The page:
President Biden was reportedly unhappy with his secretaries of defense and state earlier this year after they publicly stated the US wanted Ukraine to defeat Russia in its brutal invasion that had begun months before.
Biden expressed his disapproval in a conference call with Secretary of State Antony Blinken and Defense Secretary Lloyd Austin following the pair’s visit in April to Kyiv, multiple administration officials familiar with the conversation told NBC News.
During the trip, where they met with Ukrainian President Volodymyr Zelensky, Austin told reporters, “Ukraine clearly believes that it can win, and so does everyone here.”
Additionally, Austin said the US wants to see “Russia weakened to the degree that it can’t do the kinds of things that it has done in invading Ukraine.”
“I think the secretary said it very well,” Blinken agreed when pressed on the remarks.
Austin’s firm comments appeared to be the first hard stance a top Biden administration official was taking in support of Russia’s defeat — yet to the president, it reportedly went too far.
As the two secretaries traveled home, they were conferenced into a call with Biden, who asked them to tone down the comments, multiple officials told NBC News.
“Biden was not happy when Blinken and Austin talked about winning in Ukraine,” one official said. “He was not happy with the rhetoric.”
The officials revealed that the president was concerned the comments could set unrealistic expectations about the war and potentially increase the risk of the US becoming directly involved.
During the call, Austin and Blinken reportedly told Biden that the comments had been misunderstood and provided the president with full context.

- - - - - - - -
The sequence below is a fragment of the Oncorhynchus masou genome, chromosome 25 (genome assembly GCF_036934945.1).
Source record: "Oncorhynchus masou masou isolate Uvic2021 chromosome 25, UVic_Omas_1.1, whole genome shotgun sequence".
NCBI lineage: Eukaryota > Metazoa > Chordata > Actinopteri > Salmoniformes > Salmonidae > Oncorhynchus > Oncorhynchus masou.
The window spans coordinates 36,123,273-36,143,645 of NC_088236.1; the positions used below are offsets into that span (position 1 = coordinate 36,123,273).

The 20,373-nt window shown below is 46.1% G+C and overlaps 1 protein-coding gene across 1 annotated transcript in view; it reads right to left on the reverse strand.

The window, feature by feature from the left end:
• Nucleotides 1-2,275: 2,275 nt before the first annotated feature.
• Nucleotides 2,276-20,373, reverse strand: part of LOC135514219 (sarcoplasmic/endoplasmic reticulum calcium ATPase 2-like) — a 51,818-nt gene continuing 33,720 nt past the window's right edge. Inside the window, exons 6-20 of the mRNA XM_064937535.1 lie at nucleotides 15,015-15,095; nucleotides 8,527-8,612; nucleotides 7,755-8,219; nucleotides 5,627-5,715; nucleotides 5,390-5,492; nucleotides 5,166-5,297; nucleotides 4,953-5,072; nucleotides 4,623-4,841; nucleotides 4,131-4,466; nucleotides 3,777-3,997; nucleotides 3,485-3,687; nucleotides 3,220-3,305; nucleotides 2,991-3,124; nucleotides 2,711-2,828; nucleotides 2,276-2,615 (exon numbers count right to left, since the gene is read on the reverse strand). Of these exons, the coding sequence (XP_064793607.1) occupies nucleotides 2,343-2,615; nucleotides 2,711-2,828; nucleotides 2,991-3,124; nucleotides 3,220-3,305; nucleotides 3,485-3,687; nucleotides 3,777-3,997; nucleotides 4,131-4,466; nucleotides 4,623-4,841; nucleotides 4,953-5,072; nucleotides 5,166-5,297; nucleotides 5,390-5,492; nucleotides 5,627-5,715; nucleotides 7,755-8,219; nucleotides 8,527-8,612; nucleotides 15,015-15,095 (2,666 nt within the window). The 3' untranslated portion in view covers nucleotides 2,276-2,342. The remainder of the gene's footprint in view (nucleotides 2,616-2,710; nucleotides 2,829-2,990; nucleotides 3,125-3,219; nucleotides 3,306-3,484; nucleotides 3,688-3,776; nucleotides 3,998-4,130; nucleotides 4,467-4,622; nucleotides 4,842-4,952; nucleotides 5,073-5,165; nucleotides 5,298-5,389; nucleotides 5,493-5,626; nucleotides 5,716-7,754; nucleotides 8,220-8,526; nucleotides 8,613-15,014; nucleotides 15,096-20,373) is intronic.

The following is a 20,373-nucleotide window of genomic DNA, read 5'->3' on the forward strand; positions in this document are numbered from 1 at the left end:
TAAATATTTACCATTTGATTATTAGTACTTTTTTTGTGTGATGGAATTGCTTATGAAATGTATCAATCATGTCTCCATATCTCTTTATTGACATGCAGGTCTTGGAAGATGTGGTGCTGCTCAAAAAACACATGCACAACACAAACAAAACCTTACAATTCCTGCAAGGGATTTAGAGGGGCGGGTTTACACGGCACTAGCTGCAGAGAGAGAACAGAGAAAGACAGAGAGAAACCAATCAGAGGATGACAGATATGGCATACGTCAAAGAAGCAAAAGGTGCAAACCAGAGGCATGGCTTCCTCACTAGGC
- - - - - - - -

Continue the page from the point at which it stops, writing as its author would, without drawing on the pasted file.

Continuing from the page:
One official told the outlet that ultimately, Biden did not admonish the two secretaries and that it is still the goal of the US to see Ukraine defeat Russia.
The White House and National Security Council did not immediately respond to The Post’s requests for comment.
Russia began its brutal invasion of Ukraine on Feb. 24 and has repeatedly failed to take key cities such as Kyiv and Odessa. As the war had raged on for nearly four months, some European officials had begun to suggest Zelensky negotiate with the Kremlin.
The US, however, has not wavered in its position that that decision is entirely up to Ukraine.
“We are not pressuring them to make concessions, as some Europeans are. We would never ask them to cede territory,” one US official told NBC News. “We are planning for a long war. We intend to prepare the American people for that, and we are prepared to ask Congress for more money.”
On Wednesday, Biden announced another $1 billion in security assistance and $225 million in humanitarian aid for the Eastern European country after speaking with Zelensky on the phone.
“This morning, I spoke with President Zelensky to discuss Russia’s brutal and ongoing war against Ukraine,” Biden said following the call. “I reaffirmed my commitment that the United States will stand by Ukraine as it defends its democracy and support its sovereignty and territorial integrity in the face of unprovoked Russian aggression.”
Earlier this month, the president told reporters that he will not instruct Ukraine on what it should do to end the horrific war, warned but negotiations might be necessary.
“From the beginning, I’ve said and I’ve been — not everyone has agreed with me — nothing about Ukraine without Ukraine. It’s their territory. I’m not going to tell them what they should and shouldn’t do,” Biden said. “But it appears to me that, at some point along the line, there’s going to have to be a negotiated settlement here. And what that entails, I don’t know.”